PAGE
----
But can the power to approve and officially declare who are covered by the amnesty be given to a mere alter-ego of the President? The Constitution itself requires that the President be the one to grant amnesty.
“Except in cases of impeachment, or as otherwise provided in this Constitution, the President may grant reprieves, commutations, and pardons, and remit fines and forfeitures, after conviction by final judgment.
He shall also have the power to grant AMNESTY with the concurrence of a majority of all the Members of the Congress.” -Section 19, Article 7, 1987 Constitution
In light of the Villena case, that means that only the President can grant amnesty. It is an act which he cannot delegate or later on ratify.
The only question we have to answer is what exactly does amnesty include? Is the amnesty just issuance of an amnesty declaration, or does it also include the final declaration of who are granted amnesty?
That is the issue here.
Oscar Franklin Tan wrote an article where he said, “The point is, the Constitution requires the president to personally grant only the amnesty itself, not implement it.”
“Does the president need to personally sign the final certificate? The “Qualified Political Agency” doctrine (a Cabinet secretary’s act is the president’s) is irrelevant. The point is, the Constitution requires the president to personally grant only the amnesty itself, not implement it.” – Oscar Franklin Tan.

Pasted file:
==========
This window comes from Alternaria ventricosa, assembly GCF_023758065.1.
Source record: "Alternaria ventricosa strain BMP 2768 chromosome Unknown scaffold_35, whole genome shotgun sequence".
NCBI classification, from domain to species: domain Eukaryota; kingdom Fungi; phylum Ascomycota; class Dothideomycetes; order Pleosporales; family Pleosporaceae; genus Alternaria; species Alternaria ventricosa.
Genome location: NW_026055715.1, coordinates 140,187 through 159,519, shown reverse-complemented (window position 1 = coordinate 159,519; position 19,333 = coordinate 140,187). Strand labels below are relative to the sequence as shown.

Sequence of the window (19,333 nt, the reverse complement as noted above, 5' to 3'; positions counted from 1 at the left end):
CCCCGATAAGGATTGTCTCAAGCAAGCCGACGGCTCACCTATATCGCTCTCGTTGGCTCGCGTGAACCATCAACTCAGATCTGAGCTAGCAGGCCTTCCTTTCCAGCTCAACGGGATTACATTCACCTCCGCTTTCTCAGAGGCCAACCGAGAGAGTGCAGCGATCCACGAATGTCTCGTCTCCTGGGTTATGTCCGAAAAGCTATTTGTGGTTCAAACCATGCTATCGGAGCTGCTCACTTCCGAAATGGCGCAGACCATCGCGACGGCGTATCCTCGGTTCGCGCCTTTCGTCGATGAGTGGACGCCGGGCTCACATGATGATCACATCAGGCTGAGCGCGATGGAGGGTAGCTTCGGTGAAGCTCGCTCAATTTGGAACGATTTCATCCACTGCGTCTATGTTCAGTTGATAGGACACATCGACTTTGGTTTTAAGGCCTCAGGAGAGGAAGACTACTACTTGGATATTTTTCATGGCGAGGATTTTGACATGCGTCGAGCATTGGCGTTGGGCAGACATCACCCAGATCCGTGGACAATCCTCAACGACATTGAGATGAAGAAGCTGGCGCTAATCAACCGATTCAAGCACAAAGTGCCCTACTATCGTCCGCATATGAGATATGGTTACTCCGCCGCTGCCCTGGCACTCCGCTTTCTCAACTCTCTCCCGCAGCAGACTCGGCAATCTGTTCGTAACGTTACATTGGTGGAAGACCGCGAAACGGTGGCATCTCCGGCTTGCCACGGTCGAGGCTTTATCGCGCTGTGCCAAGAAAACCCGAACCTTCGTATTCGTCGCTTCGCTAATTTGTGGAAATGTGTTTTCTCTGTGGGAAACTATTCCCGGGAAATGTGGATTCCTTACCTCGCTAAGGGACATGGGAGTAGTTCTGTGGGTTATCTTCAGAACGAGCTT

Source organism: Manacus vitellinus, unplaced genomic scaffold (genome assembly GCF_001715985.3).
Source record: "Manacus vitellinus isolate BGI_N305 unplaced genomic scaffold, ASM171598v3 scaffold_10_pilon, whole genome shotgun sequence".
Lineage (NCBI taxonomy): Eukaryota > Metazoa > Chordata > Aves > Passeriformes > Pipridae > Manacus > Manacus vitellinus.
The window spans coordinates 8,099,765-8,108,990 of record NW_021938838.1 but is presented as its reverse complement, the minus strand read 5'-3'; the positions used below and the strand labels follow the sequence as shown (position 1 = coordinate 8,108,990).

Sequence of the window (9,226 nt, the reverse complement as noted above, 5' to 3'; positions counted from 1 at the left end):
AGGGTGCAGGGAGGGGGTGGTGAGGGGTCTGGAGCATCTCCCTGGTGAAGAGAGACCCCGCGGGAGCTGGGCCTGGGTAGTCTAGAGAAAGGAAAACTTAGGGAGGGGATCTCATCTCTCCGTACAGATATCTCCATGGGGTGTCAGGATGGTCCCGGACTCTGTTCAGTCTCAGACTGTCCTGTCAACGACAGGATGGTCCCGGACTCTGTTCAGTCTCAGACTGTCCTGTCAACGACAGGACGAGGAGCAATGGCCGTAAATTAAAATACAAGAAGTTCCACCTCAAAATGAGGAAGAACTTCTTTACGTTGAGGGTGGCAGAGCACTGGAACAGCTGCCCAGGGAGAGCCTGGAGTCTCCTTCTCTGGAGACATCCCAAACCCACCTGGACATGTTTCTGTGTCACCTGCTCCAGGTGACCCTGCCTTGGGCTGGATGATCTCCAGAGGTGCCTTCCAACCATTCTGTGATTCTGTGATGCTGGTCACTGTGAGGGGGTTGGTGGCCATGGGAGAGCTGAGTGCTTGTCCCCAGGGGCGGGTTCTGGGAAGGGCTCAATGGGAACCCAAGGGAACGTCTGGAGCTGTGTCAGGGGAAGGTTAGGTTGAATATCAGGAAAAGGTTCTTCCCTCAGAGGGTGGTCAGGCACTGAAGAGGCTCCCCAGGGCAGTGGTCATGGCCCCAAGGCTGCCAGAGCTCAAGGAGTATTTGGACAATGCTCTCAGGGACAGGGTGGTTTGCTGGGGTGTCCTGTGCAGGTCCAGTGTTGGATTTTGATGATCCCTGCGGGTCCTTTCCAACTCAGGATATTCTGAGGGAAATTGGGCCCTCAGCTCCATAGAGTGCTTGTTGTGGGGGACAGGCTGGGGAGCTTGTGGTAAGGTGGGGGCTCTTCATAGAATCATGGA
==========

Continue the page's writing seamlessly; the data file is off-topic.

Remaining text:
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That’s a good point. But it isn’t the only opinion going around.
This should not have even been an issue.
I do not understand why the list of approved amnesty applicants could not just have been sent to the Office of the President for final approval. The President does not have to sign the actual certifications of amnesty. But he should at least sign off on the list of approved persons. That only needed a few seconds. He had FIVE YEARS remaining as President.
Something so important that it is explicitly written in the Constitution with such stringent requirements should be treated more seriously.
Let’s compare this: Treaties with foreign countries need JUST the concurrence of the Senate. Getting an amnesty is much harder because it requires getting the concurrence of BOTH the Senate and the House Representatives. If you don’t treat that seriously, there’s something wrong in your priorities.
If the President took this seriously, then it should not even be an issue today. It is just one of those stupid things that could have been avoided easily, but which now take the place of more important national concerns.
My previous article on this topic can be read here: